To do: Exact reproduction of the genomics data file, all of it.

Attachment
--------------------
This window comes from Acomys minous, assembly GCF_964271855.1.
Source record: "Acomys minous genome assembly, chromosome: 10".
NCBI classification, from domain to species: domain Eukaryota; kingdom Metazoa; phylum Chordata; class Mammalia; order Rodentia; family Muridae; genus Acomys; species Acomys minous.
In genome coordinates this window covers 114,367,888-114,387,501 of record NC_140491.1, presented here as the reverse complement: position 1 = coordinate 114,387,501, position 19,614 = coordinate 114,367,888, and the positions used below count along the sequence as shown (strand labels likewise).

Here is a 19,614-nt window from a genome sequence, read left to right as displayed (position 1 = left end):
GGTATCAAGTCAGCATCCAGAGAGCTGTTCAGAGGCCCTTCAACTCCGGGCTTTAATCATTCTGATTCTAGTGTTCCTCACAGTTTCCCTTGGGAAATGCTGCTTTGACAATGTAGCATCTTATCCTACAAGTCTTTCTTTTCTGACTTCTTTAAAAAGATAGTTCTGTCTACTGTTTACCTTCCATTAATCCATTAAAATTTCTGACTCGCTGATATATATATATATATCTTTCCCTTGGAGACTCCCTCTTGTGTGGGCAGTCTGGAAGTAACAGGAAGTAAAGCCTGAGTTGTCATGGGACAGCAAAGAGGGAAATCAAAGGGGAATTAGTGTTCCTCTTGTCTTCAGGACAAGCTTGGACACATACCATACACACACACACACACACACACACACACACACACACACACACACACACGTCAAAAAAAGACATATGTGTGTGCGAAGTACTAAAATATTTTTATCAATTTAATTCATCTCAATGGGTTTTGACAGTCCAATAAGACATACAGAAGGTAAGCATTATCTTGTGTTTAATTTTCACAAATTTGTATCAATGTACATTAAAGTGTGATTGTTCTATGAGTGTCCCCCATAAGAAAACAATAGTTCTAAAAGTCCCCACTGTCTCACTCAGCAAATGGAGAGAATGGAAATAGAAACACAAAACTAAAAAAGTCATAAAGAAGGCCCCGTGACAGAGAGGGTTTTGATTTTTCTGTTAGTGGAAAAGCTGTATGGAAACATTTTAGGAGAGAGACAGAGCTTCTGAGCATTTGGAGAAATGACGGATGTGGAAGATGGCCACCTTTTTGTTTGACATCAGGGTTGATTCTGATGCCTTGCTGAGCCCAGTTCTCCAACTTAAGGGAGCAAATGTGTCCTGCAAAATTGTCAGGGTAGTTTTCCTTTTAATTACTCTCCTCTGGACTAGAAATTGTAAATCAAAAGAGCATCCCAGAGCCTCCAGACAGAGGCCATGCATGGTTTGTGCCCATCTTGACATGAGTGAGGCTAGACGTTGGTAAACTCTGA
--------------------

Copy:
This window comes from Acomys minous, assembly GCF_964271855.1.
Source record: "Acomys minous genome assembly, chromosome: 10".
NCBI classification, from domain to species: domain Eukaryota; kingdom Metazoa; phylum Chordata; class Mammalia; order Rodentia; family Muridae; genus Acomys; species Acomys minous.
In genome coordinates this window covers 114,367,888-114,387,501 of record NC_140491.1, presented here as the reverse complement: position 1 = coordinate 114,387,501, position 19,614 = coordinate 114,367,888, and the positions used below count along the sequence as shown (strand labels likewise).

Here is a 19,614-nt window from a genome sequence, read left to right as displayed (position 1 = left end):
GGTATCAAGTCAGCATCCAGAGAGCTGTTCAGAGGCCCTTCAACTCCGGGCTTTAATCATTCTGATTCTAGTGTTCCTCACAGTTTCCCTTGGGAAATGCTGCTTTGACAATGTAGCATCTTATCCTACAAGTCTTTCTTTTCTGACTTCTTTAAAAAGATAGTTCTGTCTACTGTTTACCTTCCATTAATCCATTAAAATTTCTGACTCGCTGATATATATATATATATCTTTCCCTTGGAGACTCCCTCTTGTGTGGGCAGTCTGGAAGTAACAGGAAGTAAAGCCTGAGTTGTCATGGGACAGCAAAGAGGGAAATCAAAGGGGAATTAGTGTTCCTCTTGTCTTCAGGACAAGCTTGGACACATACCATACACACACACACACACACACACACACACACACACACACACACACACACGTCAAAAAAAGACATATGTGTGTGCGAAGTACTAAAATATTTTTATCAATTTAATTCATCTCAATGGGTTTTGACAGTCCAATAAGACATACAGAAGGTAAGCATTATCTTGTGTTTAATTTTCACAAATTTGTATCAATGTACATTAAAGTGTGATTGTTCTATGAGTGTCCCCCATAAGAAAACAATAGTTCTAAAAGTCCCCACTGTCTCACTCAGCAAATGGAGAGAATGGAAATAGAAACACAAAACTAAAAAAGTCATAAAGAAGGCCCCGTGACAGAGAGGGTTTTGATTTTTCTGTTAGTGGAAAAGCTGTATGGAAACATTTTAGGAGAGAGACAGAGCTTCTGAGCATTTGGAGAAATGACGGATGTGGAAGATGGCCACCTTTTTGTTTGACATCAGGGTTGATTCTGATGCCTTGCTGAGCCCAGTTCTCCAACTTAAGGGAGCAAATGTGTCCTGCAAAATTGTCAGGGTAGTTTTCCTTTTAATTACTCTCCTCTGGACTAGAAATTGTAAATCAAAAGAGCATCCCAGAGCCTCCAGACAGAGGCCATGCATGGTTTGTGCCCATCTTGACATGAGTGAGGCTAGACGTTGGTAAACTCTGA